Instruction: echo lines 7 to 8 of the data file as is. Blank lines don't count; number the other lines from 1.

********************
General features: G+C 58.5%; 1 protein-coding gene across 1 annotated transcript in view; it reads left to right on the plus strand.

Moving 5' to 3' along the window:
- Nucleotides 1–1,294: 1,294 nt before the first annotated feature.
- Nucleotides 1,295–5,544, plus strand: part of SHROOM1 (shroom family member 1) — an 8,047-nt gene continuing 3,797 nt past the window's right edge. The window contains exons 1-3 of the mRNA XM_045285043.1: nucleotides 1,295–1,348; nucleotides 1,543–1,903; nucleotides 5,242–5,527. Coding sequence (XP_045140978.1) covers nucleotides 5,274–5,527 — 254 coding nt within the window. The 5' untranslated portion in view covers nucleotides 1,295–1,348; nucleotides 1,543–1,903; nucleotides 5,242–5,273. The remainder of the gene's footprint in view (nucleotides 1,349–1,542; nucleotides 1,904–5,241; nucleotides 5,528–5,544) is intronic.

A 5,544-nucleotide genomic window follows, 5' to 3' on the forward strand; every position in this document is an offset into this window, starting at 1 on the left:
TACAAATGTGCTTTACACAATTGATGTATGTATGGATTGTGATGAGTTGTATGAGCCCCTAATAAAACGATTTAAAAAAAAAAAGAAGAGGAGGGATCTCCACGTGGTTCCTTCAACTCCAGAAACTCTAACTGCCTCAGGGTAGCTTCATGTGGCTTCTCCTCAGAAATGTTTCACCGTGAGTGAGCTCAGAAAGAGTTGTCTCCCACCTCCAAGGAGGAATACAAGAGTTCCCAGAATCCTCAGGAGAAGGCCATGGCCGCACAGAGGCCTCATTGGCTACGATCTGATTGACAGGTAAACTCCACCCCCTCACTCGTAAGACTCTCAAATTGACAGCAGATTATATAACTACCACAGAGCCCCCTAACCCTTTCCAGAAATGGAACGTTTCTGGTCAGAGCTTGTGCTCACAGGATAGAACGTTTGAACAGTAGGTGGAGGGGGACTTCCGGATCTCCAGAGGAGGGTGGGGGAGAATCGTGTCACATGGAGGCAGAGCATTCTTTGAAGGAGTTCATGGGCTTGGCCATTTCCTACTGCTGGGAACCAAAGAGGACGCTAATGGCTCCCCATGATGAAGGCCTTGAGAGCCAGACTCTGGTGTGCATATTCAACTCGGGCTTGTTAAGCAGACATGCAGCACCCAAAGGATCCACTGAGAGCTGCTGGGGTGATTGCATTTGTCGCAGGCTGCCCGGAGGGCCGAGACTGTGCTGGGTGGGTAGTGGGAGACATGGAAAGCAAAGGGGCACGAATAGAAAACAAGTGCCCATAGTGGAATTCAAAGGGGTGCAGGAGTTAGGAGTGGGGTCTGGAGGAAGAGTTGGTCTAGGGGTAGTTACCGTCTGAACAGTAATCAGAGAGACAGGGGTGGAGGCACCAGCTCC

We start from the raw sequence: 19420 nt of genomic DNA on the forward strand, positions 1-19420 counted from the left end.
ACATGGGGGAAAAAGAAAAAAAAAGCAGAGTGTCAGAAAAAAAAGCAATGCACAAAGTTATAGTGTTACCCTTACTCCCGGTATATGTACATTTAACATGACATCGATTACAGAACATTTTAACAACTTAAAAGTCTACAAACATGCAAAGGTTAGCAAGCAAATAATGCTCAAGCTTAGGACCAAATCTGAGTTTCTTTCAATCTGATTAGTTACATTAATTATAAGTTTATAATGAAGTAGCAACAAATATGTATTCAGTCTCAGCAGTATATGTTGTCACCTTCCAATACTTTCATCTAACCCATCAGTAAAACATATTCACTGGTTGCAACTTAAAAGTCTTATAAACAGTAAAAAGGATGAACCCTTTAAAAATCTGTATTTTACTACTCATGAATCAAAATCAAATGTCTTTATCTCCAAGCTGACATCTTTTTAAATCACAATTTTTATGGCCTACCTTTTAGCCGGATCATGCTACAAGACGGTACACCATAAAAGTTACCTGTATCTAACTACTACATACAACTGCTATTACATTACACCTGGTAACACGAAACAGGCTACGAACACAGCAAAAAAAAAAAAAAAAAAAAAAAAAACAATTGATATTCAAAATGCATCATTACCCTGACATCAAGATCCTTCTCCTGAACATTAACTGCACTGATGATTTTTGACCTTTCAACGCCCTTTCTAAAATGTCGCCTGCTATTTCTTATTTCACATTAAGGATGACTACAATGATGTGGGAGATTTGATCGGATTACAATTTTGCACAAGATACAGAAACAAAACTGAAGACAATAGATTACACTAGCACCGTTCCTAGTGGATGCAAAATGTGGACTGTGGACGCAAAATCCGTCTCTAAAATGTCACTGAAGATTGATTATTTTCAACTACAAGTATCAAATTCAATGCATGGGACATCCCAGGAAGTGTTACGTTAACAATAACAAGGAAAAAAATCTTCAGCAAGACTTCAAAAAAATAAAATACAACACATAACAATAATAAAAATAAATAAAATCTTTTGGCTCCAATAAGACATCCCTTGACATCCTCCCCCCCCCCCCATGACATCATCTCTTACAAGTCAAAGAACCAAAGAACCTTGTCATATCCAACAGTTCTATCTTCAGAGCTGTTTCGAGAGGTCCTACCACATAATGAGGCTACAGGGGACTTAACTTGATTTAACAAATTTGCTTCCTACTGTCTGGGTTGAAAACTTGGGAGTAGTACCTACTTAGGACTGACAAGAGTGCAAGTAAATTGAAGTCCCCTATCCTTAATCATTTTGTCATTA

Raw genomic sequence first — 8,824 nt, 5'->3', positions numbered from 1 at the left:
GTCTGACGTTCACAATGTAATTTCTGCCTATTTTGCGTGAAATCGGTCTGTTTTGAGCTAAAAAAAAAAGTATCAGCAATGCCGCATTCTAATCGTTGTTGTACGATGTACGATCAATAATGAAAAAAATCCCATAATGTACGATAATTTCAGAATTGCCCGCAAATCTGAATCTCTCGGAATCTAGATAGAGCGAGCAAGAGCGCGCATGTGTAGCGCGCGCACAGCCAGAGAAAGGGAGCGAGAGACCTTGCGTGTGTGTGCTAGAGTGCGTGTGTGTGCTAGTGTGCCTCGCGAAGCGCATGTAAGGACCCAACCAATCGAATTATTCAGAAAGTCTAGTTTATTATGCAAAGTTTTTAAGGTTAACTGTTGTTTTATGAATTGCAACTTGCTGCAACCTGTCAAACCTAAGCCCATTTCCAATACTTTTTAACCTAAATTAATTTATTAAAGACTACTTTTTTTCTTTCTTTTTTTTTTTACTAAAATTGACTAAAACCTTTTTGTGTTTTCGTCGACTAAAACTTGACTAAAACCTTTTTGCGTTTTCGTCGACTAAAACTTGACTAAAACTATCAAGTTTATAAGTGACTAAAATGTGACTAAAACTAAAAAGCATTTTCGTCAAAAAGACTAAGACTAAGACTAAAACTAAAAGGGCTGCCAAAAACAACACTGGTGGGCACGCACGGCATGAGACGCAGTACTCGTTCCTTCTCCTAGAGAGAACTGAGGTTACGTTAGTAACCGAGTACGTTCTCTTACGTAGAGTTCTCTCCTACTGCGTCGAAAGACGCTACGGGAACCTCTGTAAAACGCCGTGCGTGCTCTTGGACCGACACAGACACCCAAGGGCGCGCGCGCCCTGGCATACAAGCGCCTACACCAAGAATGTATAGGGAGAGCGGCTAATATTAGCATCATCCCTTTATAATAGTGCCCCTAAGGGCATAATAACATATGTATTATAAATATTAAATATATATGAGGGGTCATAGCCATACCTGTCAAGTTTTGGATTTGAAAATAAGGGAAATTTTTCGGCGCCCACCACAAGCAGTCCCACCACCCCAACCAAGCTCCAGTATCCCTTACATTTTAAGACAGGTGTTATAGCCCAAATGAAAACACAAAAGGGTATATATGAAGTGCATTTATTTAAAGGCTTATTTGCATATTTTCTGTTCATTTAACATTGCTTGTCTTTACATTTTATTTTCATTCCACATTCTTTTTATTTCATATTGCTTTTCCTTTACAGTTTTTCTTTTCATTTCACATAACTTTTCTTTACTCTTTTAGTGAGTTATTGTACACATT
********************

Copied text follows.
We start from the raw sequence: 19420 nt of genomic DNA on the forward strand, positions 1-19420 counted from the left end.
ACATGGGGGAAAAAGAAAAAAAAAGCAGAGTGTCAGAAAAAAAAGCAATGCACAAAGTTATAGTGTTACCCTTACTCCCGGTATATGTACATTTAACATGACATCGATTACAGAACATTTTAACAACTTAAAAGTCTACAAACATGCAAAGGTTAGCAAGCAAATAATGCTCAAGCTTAGGACCAAATCTGAGTTTCTTTCAATCTGATTAGTTACATTAATTATAAGTTTATAATGAAGTAGCAACAAATATGTATTCAGTCTCAGCAGTATATGTTGTCACCTTCCAATACTTTCATCTAACCCATCAGTAAAACATATTCACTGGTTGCAACTTAAAAGTCTTATAAACAGTAAAAAGGATGAACCCTTTAAAAATCTGTATTTTACTACTCATGAATCAAAATCAAATGTCTTTATCTCCAAGCTGACATCTTTTTAAATCACAATTTTTATGGCCTACCTTTTAGCCGGATCATGCTACAAGACGGTACACCATAAAAGTTACCTGTATCTAACTACTACATACAACTGCTATTACATTACACCTGGTAACACGAAACAGGCTACGAACACAGCAAAAAAAAAAAAAAAAAAAAAAAAAACAATTGATATTCAAAATGCATCATTACCCTGACATCAAGATCCTTCTCCTGAACATTAACTGCACTGATGATTTTTGACCTTTCAACGCCCTTTCTAAAATGTCGCCTGCTATTTCTTATTTCACATTAAGGATGACTACAATGATGTGGGAGATTTGATCGGATTACAATTTTGCACAAGATACAGAAACAAAACTGAAGACAATAGATTACACTAGCACCGTTCCTAGTGGATGCAAAATGTGGACTGTGGACGCAAAATCCGTCTCTAAAATGTCACTGAAGATTGATTATTTTCAACTACAAGTATCAAATTCAATGCATGGGACATCCCAGGAAGTGTTACGTTAACAATAACAAGGAAAAAAATCTTCAGCAAGACTTCAAAAAAATAAAATACAACACATAACAATAATAAAAATAAATAAAATCTTTTGGCTCCAATAAGACATCCCTTGACATCCTCCCCCCCCCCCCATGACATCATCTCTTACAAGTCAAAGAACCAAAGAACCTTGTCATATCCAACAGTTCTATCTTCAGAGCTGTTTCGAGAGGTCCTACCACATAATGAGGCTACAGGGGACTTAACTTGATTTAACAAATTTGCTTCCTACTGTCTGGGTTGAAAACTTGGGAGTAGTACCTACTTAGGACTGACAAGAGTGCAAGTAAATTGAAGTCCCCTATCCTTAATCATTTTGTCATTA